Teenagers and twenty-somethings may be blamed in Europe for the various spikes of infections by partying without masks, ignoring social distancing and sharing cigarettes. But this misses an important point; our younger generations will bear the cost disproportionately of this crisis. This applies almost more than anywhere to the youth in South Africa.
First, as we are witnessing all over the world, schools and universities are simply incapable of operating at any usual level of effectiveness. Our children and teenagers have been stuck at home, missing their friends, teachers and an education that will adequately prepare them for their futures.
With a few exceptions, such as in Denmark, politicians have failed to devise credible plans to reopen schools in the fall. In the case of Britain, they’ve even added insult to injury by plunging the exam and university admission system into chaos.
It remains hard to see how teaching can return to what it was previously until a vaccine is found. This will have long term economic, social and psychological costs.
Secondly, the youth are economically more at risk than adults. As we have seen across Europe, youth unemployment has risen disproportionately than adult unemployment. The youth have fewer assets to fall back on, and are less likely to own their home. They also carry more debt.
Thirdly, and most critically, the burden of the enormous stock of debt which has been accumulated by countries to mitigate the effects of the crisis will not by felt by the elderly today, but by the tax payers of tomorrow. Economists call it the “intertemporal” effect of debt; deficits incurred today will increase the costs of consumption tomorrow, as the saving rate will have to increase.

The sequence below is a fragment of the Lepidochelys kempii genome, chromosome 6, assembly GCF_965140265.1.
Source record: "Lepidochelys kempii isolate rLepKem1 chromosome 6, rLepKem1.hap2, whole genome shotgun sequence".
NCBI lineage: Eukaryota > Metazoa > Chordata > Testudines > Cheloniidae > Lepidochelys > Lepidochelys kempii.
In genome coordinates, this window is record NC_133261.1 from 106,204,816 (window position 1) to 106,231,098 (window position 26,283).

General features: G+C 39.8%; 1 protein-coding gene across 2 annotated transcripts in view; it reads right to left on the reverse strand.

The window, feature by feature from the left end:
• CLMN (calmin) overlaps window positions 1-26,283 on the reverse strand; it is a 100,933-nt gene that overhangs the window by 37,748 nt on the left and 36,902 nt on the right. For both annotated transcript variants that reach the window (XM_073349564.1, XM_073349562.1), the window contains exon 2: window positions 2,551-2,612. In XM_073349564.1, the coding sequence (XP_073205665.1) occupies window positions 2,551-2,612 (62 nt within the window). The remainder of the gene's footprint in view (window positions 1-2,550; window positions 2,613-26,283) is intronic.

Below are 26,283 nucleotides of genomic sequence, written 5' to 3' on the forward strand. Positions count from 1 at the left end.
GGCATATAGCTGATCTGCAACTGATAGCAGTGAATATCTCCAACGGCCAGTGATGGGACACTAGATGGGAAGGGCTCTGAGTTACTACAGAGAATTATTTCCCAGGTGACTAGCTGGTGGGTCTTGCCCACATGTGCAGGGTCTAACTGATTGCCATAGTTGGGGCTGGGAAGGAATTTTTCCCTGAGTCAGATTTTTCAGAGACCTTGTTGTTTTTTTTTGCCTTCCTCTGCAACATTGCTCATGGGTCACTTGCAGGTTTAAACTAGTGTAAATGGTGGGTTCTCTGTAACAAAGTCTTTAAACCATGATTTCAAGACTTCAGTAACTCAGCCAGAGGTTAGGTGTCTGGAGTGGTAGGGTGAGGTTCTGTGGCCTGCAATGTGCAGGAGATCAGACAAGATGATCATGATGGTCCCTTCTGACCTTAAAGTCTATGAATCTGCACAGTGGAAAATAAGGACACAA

The huge borrowings of the “baby boomer” generation in Europe have already saddled consumers today with a direct economic cost. This can only increase.
In South Africa, this is even more the case than in Europe. Draghi speaks about the value of having a social security safety net which mitigated the worst effects of the crisis. There is no meaningful equivalent in South Africa.
Draghi also spoke about the difference of “good” and “bad” debt.
Good debt is that which is invested in the productivity of an economy; in infrastructure, schools, healthcare and supporting small businesses and entrepreneurs. Bad debt is used to fund consumption by paying public sector workers or social grants, or paying for early retirement. These kinds of debts are economically unsustainable.
This is a typical example of the balance of careful Keynesianism and liberal orthodoxy that Draghi pursued while at the ECB. He adds that governments must invest and they must regulate, but with a critical proviso that this goes hand in hand with responsibility and solidarity.
Politicians, particularly those in South Africa, often prefer the second kind of debt as it garners votes in support in the short term.
“For years, a form of collective selfishness has led governments to divert attention and resources toward initiatives that generated guaranteed and immediate political returns,” Draghi said. “This is no longer acceptable today.”
Along with gender and racial inequalities, politicians in South Africa should use this moment to focus on investing in the youth, to minimise the long term costs they will have to carry.
OPINION: Natale Labia